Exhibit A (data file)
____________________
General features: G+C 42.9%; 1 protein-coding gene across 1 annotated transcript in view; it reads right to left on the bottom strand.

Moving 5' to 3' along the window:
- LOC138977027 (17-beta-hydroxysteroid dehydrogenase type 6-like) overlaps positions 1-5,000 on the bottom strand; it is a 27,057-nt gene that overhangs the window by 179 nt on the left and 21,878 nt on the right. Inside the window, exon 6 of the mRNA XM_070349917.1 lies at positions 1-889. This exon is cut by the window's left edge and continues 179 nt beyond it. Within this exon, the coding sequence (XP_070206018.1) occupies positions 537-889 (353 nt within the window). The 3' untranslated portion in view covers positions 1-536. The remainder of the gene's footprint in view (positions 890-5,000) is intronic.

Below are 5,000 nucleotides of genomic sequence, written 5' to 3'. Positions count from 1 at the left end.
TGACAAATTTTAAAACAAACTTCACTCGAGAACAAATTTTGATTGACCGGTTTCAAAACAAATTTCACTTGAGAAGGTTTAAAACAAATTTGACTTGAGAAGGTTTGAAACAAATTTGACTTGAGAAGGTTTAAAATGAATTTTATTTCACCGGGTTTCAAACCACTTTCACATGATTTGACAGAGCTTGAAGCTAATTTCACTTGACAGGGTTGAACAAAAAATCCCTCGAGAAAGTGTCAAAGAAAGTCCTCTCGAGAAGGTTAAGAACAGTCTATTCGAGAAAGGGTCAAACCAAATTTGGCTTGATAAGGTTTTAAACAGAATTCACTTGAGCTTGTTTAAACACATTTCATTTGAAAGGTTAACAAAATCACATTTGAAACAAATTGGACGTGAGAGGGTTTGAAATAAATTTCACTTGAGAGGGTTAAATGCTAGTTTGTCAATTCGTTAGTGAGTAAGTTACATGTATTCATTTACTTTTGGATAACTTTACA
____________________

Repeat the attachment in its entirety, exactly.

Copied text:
General features: G+C 42.9%; 1 protein-coding gene across 1 annotated transcript in view; it reads right to left on the bottom strand.

Moving 5' to 3' along the window:
- LOC138977027 (17-beta-hydroxysteroid dehydrogenase type 6-like) overlaps positions 1-5,000 on the bottom strand; it is a 27,057-nt gene that overhangs the window by 179 nt on the left and 21,878 nt on the right. Inside the window, exon 6 of the mRNA XM_070349917.1 lies at positions 1-889. This exon is cut by the window's left edge and continues 179 nt beyond it. Within this exon, the coding sequence (XP_070206018.1) occupies positions 537-889 (353 nt within the window). The 3' untranslated portion in view covers positions 1-536. The remainder of the gene's footprint in view (positions 890-5,000) is intronic.

Below are 5,000 nucleotides of genomic sequence, written 5' to 3'. Positions count from 1 at the left end.
TGACAAATTTTAAAACAAACTTCACTCGAGAACAAATTTTGATTGACCGGTTTCAAAACAAATTTCACTTGAGAAGGTTTAAAACAAATTTGACTTGAGAAGGTTTGAAACAAATTTGACTTGAGAAGGTTTAAAATGAATTTTATTTCACCGGGTTTCAAACCACTTTCACATGATTTGACAGAGCTTGAAGCTAATTTCACTTGACAGGGTTGAACAAAAAATCCCTCGAGAAAGTGTCAAAGAAAGTCCTCTCGAGAAGGTTAAGAACAGTCTATTCGAGAAAGGGTCAAACCAAATTTGGCTTGATAAGGTTTTAAACAGAATTCACTTGAGCTTGTTTAAACACATTTCATTTGAAAGGTTAACAAAATCACATTTGAAACAAATTGGACGTGAGAGGGTTTGAAATAAATTTCACTTGAGAGGGTTAAATGCTAGTTTGTCAATTCGTTAGTGAGTAAGTTACATGTATTCATTTACTTTTGGATAACTTTACA